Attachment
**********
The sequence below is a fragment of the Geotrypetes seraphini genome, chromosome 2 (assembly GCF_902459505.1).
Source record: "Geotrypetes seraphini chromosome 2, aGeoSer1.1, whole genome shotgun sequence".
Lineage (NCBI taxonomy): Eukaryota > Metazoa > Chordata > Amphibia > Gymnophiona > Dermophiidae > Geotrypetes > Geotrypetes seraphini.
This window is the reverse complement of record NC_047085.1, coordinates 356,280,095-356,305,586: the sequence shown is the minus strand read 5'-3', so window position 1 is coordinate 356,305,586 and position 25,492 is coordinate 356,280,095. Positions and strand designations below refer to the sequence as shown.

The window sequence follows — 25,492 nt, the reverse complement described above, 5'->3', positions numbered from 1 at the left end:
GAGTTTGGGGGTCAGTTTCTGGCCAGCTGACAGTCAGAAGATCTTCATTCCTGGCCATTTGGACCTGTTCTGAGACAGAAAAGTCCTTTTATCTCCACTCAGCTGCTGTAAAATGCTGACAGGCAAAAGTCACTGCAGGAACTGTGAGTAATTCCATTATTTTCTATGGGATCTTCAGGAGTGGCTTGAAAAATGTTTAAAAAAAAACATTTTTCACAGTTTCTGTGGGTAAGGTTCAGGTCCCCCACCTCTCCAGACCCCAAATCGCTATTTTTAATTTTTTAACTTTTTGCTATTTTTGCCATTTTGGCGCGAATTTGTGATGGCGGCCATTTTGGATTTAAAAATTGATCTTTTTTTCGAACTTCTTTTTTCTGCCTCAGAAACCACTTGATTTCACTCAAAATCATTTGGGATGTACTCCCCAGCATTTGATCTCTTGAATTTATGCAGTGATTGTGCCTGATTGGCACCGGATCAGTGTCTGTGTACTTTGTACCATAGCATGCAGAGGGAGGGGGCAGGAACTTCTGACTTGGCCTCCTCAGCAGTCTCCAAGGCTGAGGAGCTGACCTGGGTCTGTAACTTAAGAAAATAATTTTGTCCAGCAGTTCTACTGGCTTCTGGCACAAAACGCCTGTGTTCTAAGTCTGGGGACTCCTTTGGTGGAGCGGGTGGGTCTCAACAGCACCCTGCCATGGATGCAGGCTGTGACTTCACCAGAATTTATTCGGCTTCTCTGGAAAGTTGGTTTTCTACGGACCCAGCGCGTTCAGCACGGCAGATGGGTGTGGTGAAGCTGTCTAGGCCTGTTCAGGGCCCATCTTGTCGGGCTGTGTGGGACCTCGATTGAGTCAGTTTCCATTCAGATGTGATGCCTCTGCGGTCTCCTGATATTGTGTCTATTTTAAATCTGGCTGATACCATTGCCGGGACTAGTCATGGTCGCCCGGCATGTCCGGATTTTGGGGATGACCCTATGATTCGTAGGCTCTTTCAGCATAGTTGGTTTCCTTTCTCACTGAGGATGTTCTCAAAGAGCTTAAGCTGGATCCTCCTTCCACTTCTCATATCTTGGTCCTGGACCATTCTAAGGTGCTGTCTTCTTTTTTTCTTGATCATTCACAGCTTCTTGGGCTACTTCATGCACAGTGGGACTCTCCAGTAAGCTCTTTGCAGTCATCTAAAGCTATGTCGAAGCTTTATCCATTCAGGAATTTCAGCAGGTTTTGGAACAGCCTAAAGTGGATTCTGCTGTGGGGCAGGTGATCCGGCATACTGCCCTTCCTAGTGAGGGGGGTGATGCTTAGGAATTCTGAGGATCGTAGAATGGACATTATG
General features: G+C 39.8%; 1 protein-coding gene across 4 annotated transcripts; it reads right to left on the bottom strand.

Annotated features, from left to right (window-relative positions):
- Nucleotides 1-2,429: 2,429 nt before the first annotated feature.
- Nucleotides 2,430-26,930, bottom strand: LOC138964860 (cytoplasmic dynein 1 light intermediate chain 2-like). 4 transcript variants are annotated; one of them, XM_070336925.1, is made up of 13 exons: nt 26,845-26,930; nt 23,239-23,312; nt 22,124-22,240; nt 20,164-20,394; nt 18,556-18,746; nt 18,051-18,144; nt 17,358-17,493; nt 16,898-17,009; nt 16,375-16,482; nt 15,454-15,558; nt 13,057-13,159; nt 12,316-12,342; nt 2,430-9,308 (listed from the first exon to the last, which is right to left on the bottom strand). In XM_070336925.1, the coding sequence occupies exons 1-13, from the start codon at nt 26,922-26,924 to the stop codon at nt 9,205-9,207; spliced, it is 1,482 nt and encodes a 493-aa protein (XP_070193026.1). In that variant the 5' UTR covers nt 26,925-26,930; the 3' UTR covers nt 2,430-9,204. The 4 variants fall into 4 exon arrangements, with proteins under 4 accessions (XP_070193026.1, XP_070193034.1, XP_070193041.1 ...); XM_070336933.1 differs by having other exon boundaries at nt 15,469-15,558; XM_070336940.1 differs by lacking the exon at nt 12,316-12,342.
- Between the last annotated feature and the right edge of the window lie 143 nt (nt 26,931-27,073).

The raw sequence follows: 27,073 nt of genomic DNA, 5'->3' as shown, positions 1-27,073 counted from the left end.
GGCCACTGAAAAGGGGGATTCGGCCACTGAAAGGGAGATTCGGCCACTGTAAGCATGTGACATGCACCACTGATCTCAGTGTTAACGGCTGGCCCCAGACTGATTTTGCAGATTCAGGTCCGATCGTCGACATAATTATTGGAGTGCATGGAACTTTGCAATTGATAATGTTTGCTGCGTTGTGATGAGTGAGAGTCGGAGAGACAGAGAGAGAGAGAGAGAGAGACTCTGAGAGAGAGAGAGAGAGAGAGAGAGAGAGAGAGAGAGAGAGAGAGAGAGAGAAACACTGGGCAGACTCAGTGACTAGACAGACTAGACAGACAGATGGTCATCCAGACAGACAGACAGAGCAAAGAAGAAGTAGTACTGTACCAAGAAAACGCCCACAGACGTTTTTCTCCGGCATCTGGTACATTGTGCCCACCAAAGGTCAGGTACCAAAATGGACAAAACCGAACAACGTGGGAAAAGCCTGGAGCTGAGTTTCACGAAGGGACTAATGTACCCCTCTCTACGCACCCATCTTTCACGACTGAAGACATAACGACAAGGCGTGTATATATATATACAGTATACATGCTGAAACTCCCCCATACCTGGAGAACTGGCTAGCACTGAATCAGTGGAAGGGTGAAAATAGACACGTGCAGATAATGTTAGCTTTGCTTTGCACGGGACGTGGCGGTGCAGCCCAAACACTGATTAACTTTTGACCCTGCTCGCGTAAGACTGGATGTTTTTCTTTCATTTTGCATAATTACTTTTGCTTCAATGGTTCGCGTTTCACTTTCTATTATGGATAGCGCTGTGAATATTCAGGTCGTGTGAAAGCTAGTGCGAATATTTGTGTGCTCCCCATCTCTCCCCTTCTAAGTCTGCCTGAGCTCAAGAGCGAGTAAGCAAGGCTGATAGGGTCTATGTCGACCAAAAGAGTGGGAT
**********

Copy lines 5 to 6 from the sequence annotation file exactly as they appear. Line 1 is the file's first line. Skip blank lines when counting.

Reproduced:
The window sequence follows — 25,492 nt, the reverse complement described above, 5'->3', positions numbered from 1 at the left end:
GAGTTTGGGGGTCAGTTTCTGGCCAGCTGACAGTCAGAAGATCTTCATTCCTGGCCATTTGGACCTGTTCTGAGACAGAAAAGTCCTTTTATCTCCACTCAGCTGCTGTAAAATGCTGACAGGCAAAAGTCACTGCAGGAACTGTGAGTAATTCCATTATTTTCTATGGGATCTTCAGGAGTGGCTTGAAAAATGTTTAAAAAAAAACATTTTTCACAGTTTCTGTGGGTAAGGTTCAGGTCCCCCACCTCTCCAGACCCCAAATCGCTATTTTTAATTTTTTAACTTTTTGCTATTTTTGCCATTTTGGCGCGAATTTGTGATGGCGGCCATTTTGGATTTAAAAATTGATCTTTTTTTCGAACTTCTTTTTTCTGCCTCAGAAACCACTTGATTTCACTCAAAATCATTTGGGATGTACTCCCCAGCATTTGATCTCTTGAATTTATGCAGTGATTGTGCCTGATTGGCACCGGATCAGTGTCTGTGTACTTTGTACCATAGCATGCAGAGGGAGGGGGCAGGAACTTCTGACTTGGCCTCCTCAGCAGTCTCCAAGGCTGAGGAGCTGACCTGGGTCTGTAACTTAAGAAAATAATTTTGTCCAGCAGTTCTACTGGCTTCTGGCACAAAACGCCTGTGTTCTAAGTCTGGGGACTCCTTTGGTGGAGCGGGTGGGTCTCAACAGCACCCTGCCATGGATGCAGGCTGTGACTTCACCAGAATTTATTCGGCTTCTCTGGAAAGTTGGTTTTCTACGGACCCAGCGCGTTCAGCACGGCAGATGGGTGTGGTGAAGCTGTCTAGGCCTGTTCAGGGCCCATCTTGTCGGGCTGTGTGGGACCTCGATTGAGTCAGTTTCCATTCAGATGTGATGCCTCTGCGGTCTCCTGATATTGTGTCTATTTTAAATCTGGCTGATACCATTGCCGGGACTAGTCATGGTCGCCCGGCATGTCCGGATTTTGGGGATGACCCTATGATTCGTAGGCTCTTTCAGCATAGTTGGTTTCCTTTCTCACTGAGGATGTTCTCAAAGAGCTTAAGCTGGATCCTCCTTCCACTTCTCATATCTTGGTCCTGGACCATTCTAAGGTGCTGTCTTCTTTTTTTCTTGATCATTCACAGCTTCTTGGGCTACTTCATGCACAGTGGGACTCTCCAGTAAGCTCTTTGCAGTCATCTAAAGCTATGTCGAAGCTTTATCCATTCAGGAATTTCAGCAGGTTTTGGAACAGCCTAAAGTGGATTCTGCTGTGGGGCAGGTGATCCGGCATACTGCCCTTCCTAGTGAGGGGGGTGATGCTTAGGAATTCTGAGGATCGTAGAATGGACATTATG